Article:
Last week I wrote a bit about books and my love for them. It‚€™s true, there‚€™s nothing that quite compares with the feel of a beautifully bound leather novel resting contently in one‚€™s hands. If you‚€™re lucky, the volume is old and the smell of the paper speaks of a bygone era and well earned provenance.
To me, a handwritten letter speaks to the soul in the same way. In an age of computer-generated everything, the feeling of reading a simple note written on actual paper recalls a bygone era.
There was once a time when, in order to communicate with someone far away, one picked up pen and paper and penned a note.
Aside: I‚€™m actually a bit giddy to get to use the verb ‚€˜penned‚€™ in a post.
This letter was then sealed (with wax, if one was lucky) and placed in the post. A carrier would come by, pick it up, and the letter would start off on a grand adventure. Some days hence, if all went well, it would land in the post box of a soon-to-be-surprised recipient, where its contents would soon be revealed.
Much of our understanding of many important historical figures is gleaned from the letters and personal correspondence they left behind. It was an art form, and notes were sent for all sorts of reasons.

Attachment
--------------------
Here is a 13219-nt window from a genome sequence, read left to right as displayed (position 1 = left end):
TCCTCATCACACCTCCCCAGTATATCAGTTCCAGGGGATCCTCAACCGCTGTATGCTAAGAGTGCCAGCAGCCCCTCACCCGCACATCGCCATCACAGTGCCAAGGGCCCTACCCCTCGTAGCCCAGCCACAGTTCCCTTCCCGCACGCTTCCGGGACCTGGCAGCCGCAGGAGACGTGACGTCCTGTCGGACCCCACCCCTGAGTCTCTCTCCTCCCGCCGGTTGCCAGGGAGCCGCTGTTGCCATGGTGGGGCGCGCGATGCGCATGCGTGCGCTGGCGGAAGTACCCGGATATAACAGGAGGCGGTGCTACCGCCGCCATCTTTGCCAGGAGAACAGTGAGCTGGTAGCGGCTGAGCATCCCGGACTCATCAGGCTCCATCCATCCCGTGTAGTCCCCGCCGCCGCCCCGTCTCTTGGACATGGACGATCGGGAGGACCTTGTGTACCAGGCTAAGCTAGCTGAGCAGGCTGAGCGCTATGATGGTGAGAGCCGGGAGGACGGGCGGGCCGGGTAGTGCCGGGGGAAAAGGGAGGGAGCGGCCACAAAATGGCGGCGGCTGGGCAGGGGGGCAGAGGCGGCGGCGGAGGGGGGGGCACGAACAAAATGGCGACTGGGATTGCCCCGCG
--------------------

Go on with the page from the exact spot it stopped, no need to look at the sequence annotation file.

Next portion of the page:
A gentleman does not consider thank-you notes, congratulatory notes, or sympathy notes a burden. Instead he considers each note a tiny, inexpensive tribute to a person whom he respects, to whom he is grateful, or whose company he enjoys.
A Gentleman Pens a Note#PaidLink
Today, it‚€™s sadly becoming a lost art. Now, don‚€™t get me wrong. I love my email, Facebook and Twitter. It allows me to communicate with friends and acquaintances all over the world. It‚€™s allowed me to digitally meet people I never would have otherwise, and I‚€™m thankful for that. For goodness sake, I write a blog and have had at least one active email account at all times for over twenty years.
Still, it feels like something has been lost.
When I was a child, I had a pen pal in some far-distant land; which one I no longer recall. The letters received were magical. The paper and stamps were foreign, and had traversed the globe on their own magical journey to arrive slightly wrinkled and travel-worn in my small hands.
Another time, also as a child of around ten years of age, I purchased a box of sealing wax at a school auction. The beautiful colors had entranced me. Yet, I doubt if I was to show it to my contemporaries today many would be able to identify what it is at first sight (and, yes, I do still have the box).
So, time moves on and some of these things I love become anachronisms. It‚€™s sad, really, but possibly only to me. However, if you wish to indulge yourself in my pity, take a look at a Google Image search for ‚€˜Handwritten‚€™. There are many examples of beautiful words in beautiful (and not so beautiful) penmanship.
Then go and hand-write a note to someone you love far away and mail it to them. If nothing else, it will surprise them and bring a smile to their face.